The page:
I know nothing about the military, so I apologize if this is obvious. Why is this practical?

CRUSHER: I recommend we evacuate and seal off all non-operational areas, and group the families and crew on the odd-numbered decks.

Booby Trap


The ship is experiencing a rapid energy drain and is operating on reserve power. Since we know that a very sizeable chunk of the ship's energy output is channelled into keeping the crew alive (59.2%?), taking out half of the ship's decks would result in a dramatic lowering of their energy needs and usage for heating, gravity control, lighting, life-support, etc and hence increase the length of time that the shields can remain up.

GEORDI: With the engines idling, the energy loss has been limited. But our reserves will be depleted in less than three hours. We won't be able to hold our shields in place.

As to why they have them move to the odd-numbered decks (rather than having them all cluster in the centre of the ship, for example) one assumes this is because a) Now only half the ship's crew have to move at all b) The half that have to move only have to move up or down one deck, minimising turbolift use.

(h/t to ApproachingDarknessFish)

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    @EikePierstorff By using odd-numbered decks, half the crew doesn't need to move, and the other half only needs to move one level. In order to use, for example, the upper half of the ship, half the crew doesn't move, and the other half has to move on average about 10 levels. – ApproachingDarknessFish Nov 13 '18 at 8:26
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    the life-support requirements should more depend on the number of lifes, not on living space. everything exept gravity at least. – ths Nov 13 '18 at 12:14
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    @ths - Actually it's not entirely clear why a) Why life-support takes such a colossal amount of power and b) Why when life support shuts down every starts choking instantly instead of just breathing the available hour for several hours. Chalk it down to the need to inject urgency into a scene. – Valorum Nov 13 '18 at 12:33
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    @user20310 dissipating body heat depends obviously on #bodies. (in space, you don't need heating) – ths Nov 13 '18 at 12:42
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    @Valorum That number may also include gravity plating and heating – Izkata Nov 13 '18 at 19:20

Using odd numbered decks is simple, convenient, and easy to communicate.

The key point here is to reduce the number of occupied decks. By specifying odd-numbered decks, people only have to move one deck up or down. Only the people on even-numbered decks have to move at all and it is easy for people to verify for themselves that they have moved to a safe deck. This simplicity should make the evacuation process easier and reduce the risk of anybody being on an unsafe deck by mistake. If you add the additional instruction that people on even-numbered decks move one deck up, then everybody is moving in the same direction.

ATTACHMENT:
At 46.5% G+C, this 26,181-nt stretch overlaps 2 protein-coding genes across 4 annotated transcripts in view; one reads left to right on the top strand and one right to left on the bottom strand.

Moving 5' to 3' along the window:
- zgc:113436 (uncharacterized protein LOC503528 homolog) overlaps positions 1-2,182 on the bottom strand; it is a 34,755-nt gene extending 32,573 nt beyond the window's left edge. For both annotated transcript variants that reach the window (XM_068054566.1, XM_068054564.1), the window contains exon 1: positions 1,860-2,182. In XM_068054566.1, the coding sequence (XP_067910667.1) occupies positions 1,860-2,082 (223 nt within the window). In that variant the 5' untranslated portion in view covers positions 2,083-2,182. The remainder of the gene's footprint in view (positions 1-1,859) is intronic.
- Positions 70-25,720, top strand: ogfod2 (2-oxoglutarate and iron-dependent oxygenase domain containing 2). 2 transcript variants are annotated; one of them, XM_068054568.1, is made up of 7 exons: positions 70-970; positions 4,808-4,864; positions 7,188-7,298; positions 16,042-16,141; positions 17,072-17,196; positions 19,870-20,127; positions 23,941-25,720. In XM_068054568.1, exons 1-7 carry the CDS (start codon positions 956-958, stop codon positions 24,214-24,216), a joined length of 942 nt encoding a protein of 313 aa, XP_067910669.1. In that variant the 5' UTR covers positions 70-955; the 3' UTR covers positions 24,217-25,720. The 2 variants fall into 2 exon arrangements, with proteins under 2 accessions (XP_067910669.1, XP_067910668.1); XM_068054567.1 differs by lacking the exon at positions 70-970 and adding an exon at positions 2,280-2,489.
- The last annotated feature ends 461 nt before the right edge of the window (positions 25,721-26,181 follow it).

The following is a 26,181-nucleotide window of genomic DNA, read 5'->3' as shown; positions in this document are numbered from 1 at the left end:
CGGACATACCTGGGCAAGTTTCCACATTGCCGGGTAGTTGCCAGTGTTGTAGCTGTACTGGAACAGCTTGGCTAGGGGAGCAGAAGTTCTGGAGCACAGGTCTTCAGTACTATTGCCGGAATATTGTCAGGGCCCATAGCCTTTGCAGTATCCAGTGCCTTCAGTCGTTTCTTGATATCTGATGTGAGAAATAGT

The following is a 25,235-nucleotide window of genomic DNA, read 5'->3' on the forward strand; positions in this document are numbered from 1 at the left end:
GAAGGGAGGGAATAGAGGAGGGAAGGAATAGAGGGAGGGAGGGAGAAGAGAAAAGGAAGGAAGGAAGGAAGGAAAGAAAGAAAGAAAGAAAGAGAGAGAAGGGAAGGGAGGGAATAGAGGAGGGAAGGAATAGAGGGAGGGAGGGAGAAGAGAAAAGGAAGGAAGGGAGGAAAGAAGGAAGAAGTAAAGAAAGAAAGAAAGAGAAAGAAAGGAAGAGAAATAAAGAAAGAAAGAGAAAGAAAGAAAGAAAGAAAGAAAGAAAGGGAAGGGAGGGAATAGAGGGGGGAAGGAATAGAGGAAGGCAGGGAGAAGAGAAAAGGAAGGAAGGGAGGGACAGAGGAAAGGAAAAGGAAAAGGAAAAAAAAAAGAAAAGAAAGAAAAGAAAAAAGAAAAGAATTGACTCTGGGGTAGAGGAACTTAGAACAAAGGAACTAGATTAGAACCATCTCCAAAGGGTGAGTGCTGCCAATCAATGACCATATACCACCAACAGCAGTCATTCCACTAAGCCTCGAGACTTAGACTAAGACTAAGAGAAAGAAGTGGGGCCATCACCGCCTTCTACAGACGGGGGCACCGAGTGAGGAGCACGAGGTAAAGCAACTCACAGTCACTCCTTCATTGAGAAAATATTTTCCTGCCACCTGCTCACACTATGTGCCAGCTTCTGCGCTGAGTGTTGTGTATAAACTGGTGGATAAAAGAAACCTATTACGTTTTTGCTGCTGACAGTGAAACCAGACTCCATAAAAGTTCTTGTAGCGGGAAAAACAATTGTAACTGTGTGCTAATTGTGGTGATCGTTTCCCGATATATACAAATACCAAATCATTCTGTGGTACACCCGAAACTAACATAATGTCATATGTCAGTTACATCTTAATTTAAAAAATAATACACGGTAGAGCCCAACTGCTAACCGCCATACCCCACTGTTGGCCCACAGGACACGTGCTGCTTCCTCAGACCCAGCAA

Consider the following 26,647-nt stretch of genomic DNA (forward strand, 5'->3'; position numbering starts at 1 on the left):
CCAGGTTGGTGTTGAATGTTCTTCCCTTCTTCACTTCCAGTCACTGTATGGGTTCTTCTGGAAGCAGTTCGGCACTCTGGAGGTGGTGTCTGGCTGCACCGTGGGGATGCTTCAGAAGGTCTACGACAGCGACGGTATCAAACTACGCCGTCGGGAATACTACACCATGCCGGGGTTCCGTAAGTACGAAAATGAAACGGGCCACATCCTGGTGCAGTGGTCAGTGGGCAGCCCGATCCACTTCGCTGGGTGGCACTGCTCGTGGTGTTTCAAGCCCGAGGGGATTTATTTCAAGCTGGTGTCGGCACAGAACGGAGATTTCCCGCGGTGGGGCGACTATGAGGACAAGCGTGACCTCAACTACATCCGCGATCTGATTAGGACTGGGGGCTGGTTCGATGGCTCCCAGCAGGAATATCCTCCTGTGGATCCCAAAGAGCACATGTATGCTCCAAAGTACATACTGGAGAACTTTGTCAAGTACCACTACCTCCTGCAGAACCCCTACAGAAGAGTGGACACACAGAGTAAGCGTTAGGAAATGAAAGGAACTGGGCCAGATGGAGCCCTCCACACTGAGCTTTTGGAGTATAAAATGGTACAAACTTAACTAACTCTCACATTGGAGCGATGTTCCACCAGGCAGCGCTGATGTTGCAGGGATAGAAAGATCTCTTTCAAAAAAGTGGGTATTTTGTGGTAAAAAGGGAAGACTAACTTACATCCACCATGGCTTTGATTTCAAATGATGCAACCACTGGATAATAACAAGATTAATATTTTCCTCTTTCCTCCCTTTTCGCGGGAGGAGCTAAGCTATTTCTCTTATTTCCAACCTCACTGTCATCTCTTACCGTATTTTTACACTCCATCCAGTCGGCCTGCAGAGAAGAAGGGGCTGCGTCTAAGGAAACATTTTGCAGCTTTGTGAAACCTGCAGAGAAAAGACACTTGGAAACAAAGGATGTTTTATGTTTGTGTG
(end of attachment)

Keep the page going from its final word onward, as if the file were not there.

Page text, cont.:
It is a bit like the problem of separating a group of people into two equal sized sub-groups. If you just say get into pairs, they will take forever. If you line them up and give them each a number, it is much easier to divide them up as you wish.


One good reason would be to minimise risk if the situation escalates further.

Escape pods are evenly distributed across the ship.

Getting people onto even-numbered decks means that if they need to evacuate, then people can get to the escape pods quickly and efficiently, and with minimal overcrowding.

On the other hand, if everyone is moved to the upper decks and you need to evacuate, the escape pods on the lower decks would go unused and the ones on the upper deck would be overcrowded.

  • Putting everyone on the upper half of the ship doesn't overcrowd the decks any more than putting everyone on odd numbered decks. In the the first case, the lower deck escape pods go unused; in the latter, the even deck escape pods go unused. Either way, the escape pod capacity needs to be double the ship population. – Nuclear Wang Nov 13 '18 at 15:23
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    @NuclearWang but if you assume escape pods on every deck with some surplus capacity but not huge amounts, people are 0-1 decks from a pod in one situation, while in the other some of them may be half a ship away – Chris H Nov 13 '18 at 15:41
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    @NuclearWang - if everyone is on even decks, they can get to the pod on the adjacent decks reasonably quickly; even in the worst case, if the turbolifts are inactive, the next deck is only a short jeffries tube away so if the pods on the deck you're on are full, then you still have options. If everyone if on upper decks, the pods on the lowest decks can't be accessed in a timely manner at all by anyone; you don't have another in an emergency option if the pod is full. – Spudley Nov 13 '18 at 15:43
  • My understanding is that they basically shut down the decks not in use. Once you've sealed off the unused decks, you can't access the escape pods from there anyway. Not much of a "seal" otherwise. – Nuclear Wang Nov 13 '18 at 15:57
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    @einpoklum - The ship also has emergency transporters situated all over the ship including in the centre of the saucer section – Valorum Nov 13 '18 at 16:29

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